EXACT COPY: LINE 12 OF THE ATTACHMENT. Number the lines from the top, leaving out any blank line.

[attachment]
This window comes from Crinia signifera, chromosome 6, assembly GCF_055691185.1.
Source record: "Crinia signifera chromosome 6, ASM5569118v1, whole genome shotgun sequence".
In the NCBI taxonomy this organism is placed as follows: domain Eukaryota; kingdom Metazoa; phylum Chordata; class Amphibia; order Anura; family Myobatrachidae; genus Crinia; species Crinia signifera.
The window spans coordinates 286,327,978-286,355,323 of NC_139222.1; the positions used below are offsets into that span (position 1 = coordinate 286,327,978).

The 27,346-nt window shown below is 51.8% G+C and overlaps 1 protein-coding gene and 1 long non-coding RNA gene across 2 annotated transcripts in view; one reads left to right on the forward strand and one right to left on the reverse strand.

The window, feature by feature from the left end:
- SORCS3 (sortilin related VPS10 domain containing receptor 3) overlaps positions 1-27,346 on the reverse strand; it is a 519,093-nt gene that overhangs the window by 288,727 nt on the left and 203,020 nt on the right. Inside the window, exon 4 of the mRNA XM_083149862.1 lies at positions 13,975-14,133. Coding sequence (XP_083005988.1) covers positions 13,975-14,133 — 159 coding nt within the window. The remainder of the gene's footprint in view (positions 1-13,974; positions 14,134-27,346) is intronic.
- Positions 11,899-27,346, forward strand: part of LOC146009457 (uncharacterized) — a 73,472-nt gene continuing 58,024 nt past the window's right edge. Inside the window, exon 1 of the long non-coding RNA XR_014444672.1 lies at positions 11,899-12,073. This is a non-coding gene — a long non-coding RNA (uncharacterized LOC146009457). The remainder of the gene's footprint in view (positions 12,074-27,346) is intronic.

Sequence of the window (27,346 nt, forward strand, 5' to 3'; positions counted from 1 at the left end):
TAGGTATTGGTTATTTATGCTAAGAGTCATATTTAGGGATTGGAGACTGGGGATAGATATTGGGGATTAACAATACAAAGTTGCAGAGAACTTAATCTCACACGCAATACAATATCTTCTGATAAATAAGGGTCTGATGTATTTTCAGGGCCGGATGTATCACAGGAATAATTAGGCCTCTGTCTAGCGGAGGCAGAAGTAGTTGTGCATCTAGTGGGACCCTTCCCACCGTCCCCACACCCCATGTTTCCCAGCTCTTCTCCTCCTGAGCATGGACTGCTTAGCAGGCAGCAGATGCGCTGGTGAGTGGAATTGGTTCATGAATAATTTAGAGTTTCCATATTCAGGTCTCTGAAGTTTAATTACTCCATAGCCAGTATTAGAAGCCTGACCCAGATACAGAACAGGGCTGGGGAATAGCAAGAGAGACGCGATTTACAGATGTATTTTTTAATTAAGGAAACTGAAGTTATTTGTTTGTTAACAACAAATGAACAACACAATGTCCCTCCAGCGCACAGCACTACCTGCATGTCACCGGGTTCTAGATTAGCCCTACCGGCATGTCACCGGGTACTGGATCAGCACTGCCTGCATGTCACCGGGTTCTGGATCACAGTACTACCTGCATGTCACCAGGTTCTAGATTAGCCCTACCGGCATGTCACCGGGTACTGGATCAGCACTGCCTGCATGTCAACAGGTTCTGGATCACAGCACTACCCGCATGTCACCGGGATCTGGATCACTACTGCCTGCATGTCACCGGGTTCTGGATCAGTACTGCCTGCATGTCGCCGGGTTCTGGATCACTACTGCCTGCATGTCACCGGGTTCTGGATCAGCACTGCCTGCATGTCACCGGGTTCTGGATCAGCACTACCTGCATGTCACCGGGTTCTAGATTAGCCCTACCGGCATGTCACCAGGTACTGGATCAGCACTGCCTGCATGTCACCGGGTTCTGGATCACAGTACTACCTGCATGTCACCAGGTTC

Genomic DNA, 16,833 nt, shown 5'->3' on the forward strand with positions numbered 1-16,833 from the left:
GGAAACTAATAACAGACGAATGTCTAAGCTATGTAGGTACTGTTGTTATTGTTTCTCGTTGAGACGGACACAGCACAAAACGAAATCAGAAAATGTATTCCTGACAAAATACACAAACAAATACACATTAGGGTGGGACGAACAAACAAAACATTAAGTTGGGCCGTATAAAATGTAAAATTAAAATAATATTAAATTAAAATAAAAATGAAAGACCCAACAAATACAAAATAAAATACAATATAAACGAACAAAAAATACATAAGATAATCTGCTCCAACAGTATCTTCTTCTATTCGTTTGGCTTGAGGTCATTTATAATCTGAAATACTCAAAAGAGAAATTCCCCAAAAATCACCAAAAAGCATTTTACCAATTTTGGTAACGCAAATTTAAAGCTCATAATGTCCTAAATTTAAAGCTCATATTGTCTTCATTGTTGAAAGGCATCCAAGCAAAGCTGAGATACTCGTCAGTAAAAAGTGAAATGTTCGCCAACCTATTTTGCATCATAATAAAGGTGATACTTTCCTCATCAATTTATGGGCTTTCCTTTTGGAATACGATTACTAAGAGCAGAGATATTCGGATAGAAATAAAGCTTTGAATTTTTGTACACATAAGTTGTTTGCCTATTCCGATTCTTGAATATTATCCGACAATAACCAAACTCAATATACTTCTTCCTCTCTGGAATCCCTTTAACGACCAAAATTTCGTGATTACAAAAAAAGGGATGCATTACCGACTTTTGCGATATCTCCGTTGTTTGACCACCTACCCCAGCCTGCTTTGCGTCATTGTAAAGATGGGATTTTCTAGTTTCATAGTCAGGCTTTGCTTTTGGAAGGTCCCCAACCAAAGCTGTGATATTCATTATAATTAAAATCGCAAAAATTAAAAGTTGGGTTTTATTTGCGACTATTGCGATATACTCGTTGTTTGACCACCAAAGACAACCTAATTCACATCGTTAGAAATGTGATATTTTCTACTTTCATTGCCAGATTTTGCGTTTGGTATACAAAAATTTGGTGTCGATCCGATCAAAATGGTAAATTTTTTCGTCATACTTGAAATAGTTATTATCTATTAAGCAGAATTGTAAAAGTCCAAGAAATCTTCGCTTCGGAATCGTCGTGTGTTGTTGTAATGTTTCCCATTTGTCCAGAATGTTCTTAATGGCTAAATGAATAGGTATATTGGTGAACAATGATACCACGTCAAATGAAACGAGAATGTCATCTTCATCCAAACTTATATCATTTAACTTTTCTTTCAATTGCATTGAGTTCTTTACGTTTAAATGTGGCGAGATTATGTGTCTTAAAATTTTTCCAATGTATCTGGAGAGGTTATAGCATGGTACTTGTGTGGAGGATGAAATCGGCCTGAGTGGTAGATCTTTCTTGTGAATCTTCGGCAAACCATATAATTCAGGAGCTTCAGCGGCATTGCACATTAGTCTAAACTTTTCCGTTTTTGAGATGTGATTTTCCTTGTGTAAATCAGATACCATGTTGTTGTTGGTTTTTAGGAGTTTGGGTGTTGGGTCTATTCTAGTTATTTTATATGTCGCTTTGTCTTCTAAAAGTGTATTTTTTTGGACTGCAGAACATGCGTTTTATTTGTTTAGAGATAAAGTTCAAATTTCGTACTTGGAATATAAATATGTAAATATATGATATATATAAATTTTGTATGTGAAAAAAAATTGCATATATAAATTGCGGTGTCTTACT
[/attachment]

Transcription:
GGAAACTAATAACAGACGAATGTCTAAGCTATGTAGGTACTGTTGTTATTGTTTCTCGTTGAGACGGACACAGCACAAAACGAAATCAGAAAATGTATTCCTGACAAAATACACAAACAAATACACATTAGGGTGGGACGAACAAACAAAACATTAAGTTGGGCCGTATAAAATGTAAAATTAAAATAATATTAAATTAAAATAAAAATGAAAGACCCAACAAATACAAAATAAAATACAATATAAACGAACAAAAAATACATAAGATAATCTGCTCCAACAGTATCTTCTTCTATTCGTTTGGCTTGAGGTCATTTATAATCTGAAATACTCAAAAGAGAAATTCCCCAAAAATCACCAAAAAGCATTTTACCAATTTTGGTAACGCAAATTTAAAGCTCATAATGTCCTAAATTTAAAGCTCATATTGTCTTCATTGTTGAAAGGCATCCAAGCAAAGCTGAGATACTCGTCAGTAAAAAGTGAAATGTTCGCCAACCTATTTTGCATCATAATAAAGGTGATACTTTCCTCATCAATTTATGGGCTTTCCTTTTGGAATACGATTACTAAGAGCAGAGATATTCGGATAGAAATAAAGCTTTGAATTTTTGTACACATAAGTTGTTTGCCTATTCCGATTCTTGAATATTATCCGACAATAACCAAACTCAATATACTTCTTCCTCTCTGGAATCCCTTTAACGACCAAAATTTCGTGATTACAAAAAAAGGGATGCATTACCGACTTTTGCGATATCTCCGTTGTTTGACCACCTACCCCAGCCTGCTTTGCGTCATTGTAAAGATGGGATTTTCTAGTTTCATAGTCAGGCTTTGCTTTTGGAAGGTCCCCAACCAAAGCTGTGATATTCATTATAATTAAAATCGCAAAAATTAAAAGTTGGGTTTTATTTGCGACTATTGCGATATACTCGTTGTTTGACCACCAAAGACAACCTAATTCACATCGTTAGAAATGTGATATTTTCTACTTTCATTGCCAGATTTTGCGTTTGGTATACAAAAATTTGGTGTCGATCCGATCAAAATGGTAAATTTTTTCGTCATACTTGAAATAGTTATTATCTATTAAGCAGAATTGTAAAAGTCCAAGAAATCTTCGCTTCGGAATCGTCGTGTGTTGTTGTAATGTTTCCCATTTGTCCAGAATGTTCTTAATGGCTAAATGAATAGGTATATTGGTGAACAATGATACCACGTCAAATGAAACGAGAATGTCATCTTCATCCAAACTTATATCATTTAACTTTTCTTTCAATTGCATTGAGTTCTTTACGTTTAAATGTGGCGAGATTATGTGTCTTAAAATTTTTCCAATGTATCTGGAGAGGTTATAGCATGGTACTTGTGTGGAGGATGAAATCGGCCTGAGTGGTAGATCTTTCTTGTGAATCTTCGGCAAACCATATAATTCAGGAGCTTCAGCGGCATTGCACATTAGTCTAAACTTTTCCGTTTTTGAGATGTGATTTTCCTTGTGTAAATCAGATACCATGTTGTTGTTGGTTTTTAGGAGTTTGGGTGTTGGGTCTATTCTAGTTATTTTATATGTCGCTTTGTCTTCTAAAAGTGTATTTTTTTGGACTGCAGAACATGCGTTTTATTTGTTTAGAGATAAAGTTCAAATTTCGTACTTGGAATATAAATATGTAAATATATGATATATATAAATTTTGTATGTGAAAAAAAATTGCATATATAAATTGCGGTGTCTTACT